Do lorikeets recover from the death of a mate?

by Sunny Gallagher
(Sydney, Australia)

Dear Sir/Madam,

Last Friday while driving on a freeway, our car's windscreen hit a low-flying lorikeet (green body, abour 25 cm). Its mate was flying ahead and was not hit. My husband and I were devastated.

Would the surviving mate grief until death? (I read that they mate for life, but what does that mean?) Or would it find another mate? Please let us know.

Looking forward to your reply,
Thank you very much,

Comments for Do lorikeets recover from the death of a mate?

Click here to add your own comments

Feb 10, 2010
Lorikeets mate for life?
by: The Avian Vet

Yes, they are monogamous, and the mate will grieve, but s/he will eventually find a new mate.

Dr B

Feb 09, 2010
Do lorikeets recover from the death of a mate?
by: Linda

The surviving bird will find another mate as in the wild there is always a chance that one of the pair may die in some unforeseen way.

In captivity, it is a much more serious matter. Sometimes the surviving mate will stop eating, and so a new mate will have to be found very quickly.

I had this happen with a Cockatiel pair. The hen died in the middle of one night egg-bound, and her mate went crazy and was screaming at the top of his lungs. We got up and found her dead in bottom of cage. Nick went off feed next day and sat in the bottom of his cage in a corner. He was going to grieve himself to death. We had to go out and buy another Cockatiel hen and bring her home to him. Normally, it is not good to put new birds into cage with an established bird until they get to know one another. In this case, we put her in, and Nick came and checked her out, and then went directly to his feed cup and started stuffing himself. They both lived to raise a number of nests of healthy babies.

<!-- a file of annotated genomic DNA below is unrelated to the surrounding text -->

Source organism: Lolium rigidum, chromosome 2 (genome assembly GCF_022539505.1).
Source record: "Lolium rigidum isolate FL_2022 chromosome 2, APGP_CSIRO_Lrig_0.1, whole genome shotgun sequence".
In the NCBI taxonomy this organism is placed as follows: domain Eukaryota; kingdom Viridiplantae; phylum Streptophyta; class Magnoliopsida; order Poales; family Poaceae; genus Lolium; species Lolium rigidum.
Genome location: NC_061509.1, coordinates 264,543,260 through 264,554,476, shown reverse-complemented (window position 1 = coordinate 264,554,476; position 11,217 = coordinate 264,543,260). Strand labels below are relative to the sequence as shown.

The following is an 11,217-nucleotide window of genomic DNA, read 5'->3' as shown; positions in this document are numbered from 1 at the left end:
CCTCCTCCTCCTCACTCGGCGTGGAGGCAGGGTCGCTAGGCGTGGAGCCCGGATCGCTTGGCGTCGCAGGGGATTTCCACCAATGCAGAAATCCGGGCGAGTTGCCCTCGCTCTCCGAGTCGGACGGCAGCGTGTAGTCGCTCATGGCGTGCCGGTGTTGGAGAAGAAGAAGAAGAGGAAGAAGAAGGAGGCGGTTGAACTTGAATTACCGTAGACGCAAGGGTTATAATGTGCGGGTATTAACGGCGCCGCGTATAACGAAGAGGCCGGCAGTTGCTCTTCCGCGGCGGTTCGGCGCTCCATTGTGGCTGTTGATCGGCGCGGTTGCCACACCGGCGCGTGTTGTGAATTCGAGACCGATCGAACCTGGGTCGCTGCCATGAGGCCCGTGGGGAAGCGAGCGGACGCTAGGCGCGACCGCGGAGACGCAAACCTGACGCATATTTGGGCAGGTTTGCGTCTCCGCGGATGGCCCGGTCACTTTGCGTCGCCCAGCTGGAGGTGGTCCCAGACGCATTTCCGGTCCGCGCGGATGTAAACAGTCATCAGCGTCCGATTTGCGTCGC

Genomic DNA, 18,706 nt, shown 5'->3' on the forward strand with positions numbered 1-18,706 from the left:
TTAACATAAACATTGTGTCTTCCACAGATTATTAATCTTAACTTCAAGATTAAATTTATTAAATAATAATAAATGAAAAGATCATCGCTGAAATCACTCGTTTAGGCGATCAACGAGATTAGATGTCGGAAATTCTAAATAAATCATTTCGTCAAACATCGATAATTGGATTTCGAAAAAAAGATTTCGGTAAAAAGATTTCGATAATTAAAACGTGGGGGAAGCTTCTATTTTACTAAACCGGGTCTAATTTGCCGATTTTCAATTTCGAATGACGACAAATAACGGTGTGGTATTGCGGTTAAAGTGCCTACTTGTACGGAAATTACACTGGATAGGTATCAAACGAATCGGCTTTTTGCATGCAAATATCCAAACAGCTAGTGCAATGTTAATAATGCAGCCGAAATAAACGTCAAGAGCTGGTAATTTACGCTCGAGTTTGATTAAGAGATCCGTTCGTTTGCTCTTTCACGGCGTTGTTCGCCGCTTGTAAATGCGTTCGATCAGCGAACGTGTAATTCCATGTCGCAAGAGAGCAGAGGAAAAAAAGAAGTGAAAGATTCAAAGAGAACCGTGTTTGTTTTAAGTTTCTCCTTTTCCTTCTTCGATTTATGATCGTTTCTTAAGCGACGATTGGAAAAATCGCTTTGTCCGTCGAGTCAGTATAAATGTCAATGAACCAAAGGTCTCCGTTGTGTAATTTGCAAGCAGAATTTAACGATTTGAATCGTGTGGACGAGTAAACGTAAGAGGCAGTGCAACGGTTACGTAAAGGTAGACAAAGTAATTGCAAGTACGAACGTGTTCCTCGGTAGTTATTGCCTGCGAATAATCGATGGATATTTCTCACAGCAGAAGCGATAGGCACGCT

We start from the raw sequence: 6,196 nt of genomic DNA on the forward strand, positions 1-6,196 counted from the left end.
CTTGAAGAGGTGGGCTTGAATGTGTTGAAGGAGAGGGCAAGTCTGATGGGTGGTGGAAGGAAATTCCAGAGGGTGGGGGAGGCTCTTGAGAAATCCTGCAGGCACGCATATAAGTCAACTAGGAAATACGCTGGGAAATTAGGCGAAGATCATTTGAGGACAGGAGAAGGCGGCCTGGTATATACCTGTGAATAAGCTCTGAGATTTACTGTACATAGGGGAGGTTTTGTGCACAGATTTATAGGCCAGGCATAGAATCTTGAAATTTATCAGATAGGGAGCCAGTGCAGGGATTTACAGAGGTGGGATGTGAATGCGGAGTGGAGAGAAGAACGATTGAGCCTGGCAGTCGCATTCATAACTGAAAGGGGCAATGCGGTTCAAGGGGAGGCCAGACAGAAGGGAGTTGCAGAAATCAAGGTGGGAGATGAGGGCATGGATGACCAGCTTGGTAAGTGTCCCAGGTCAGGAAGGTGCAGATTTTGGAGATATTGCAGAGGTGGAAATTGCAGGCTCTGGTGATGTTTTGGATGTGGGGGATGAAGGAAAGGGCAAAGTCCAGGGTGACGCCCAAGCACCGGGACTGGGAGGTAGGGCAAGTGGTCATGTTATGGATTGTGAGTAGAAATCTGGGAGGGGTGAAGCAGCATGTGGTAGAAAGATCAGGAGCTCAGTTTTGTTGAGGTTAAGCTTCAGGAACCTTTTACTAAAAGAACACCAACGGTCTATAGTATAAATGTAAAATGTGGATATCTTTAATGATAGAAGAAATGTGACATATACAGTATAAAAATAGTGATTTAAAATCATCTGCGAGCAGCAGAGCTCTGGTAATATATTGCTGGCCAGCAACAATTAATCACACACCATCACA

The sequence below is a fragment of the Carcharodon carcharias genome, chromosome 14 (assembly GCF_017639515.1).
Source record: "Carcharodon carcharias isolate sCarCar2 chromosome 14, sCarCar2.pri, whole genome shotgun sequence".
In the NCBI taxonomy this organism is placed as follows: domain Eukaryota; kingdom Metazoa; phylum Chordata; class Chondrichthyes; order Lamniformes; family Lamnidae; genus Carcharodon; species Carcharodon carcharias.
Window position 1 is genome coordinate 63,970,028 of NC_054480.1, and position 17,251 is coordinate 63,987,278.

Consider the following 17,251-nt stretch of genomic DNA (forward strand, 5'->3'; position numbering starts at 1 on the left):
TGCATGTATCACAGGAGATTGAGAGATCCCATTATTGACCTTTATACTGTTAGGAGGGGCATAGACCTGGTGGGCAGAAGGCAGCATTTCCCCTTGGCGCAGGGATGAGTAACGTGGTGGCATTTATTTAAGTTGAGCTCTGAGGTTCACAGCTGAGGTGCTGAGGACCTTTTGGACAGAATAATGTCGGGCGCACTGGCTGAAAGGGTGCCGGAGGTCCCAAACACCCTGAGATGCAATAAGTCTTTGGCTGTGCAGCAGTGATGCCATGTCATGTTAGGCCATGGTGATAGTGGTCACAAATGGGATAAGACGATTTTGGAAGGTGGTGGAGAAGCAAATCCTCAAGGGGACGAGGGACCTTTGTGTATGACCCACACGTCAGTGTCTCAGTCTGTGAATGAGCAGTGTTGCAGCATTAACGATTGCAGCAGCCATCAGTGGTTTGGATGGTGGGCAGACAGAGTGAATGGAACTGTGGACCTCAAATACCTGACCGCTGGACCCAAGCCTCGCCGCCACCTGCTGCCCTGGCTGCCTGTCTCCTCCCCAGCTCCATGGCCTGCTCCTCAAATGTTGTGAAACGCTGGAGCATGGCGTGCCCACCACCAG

So, the wild is somewhat different as the birds expect that they may be separated by death. In captivity, always keep an eye on your birds if this happens. Birds cannot go without food and water for very long, and situation may require getting out and finding a replacement mate.

Thanks for writing, and your compassion is appreciated.

Click here to add your own comments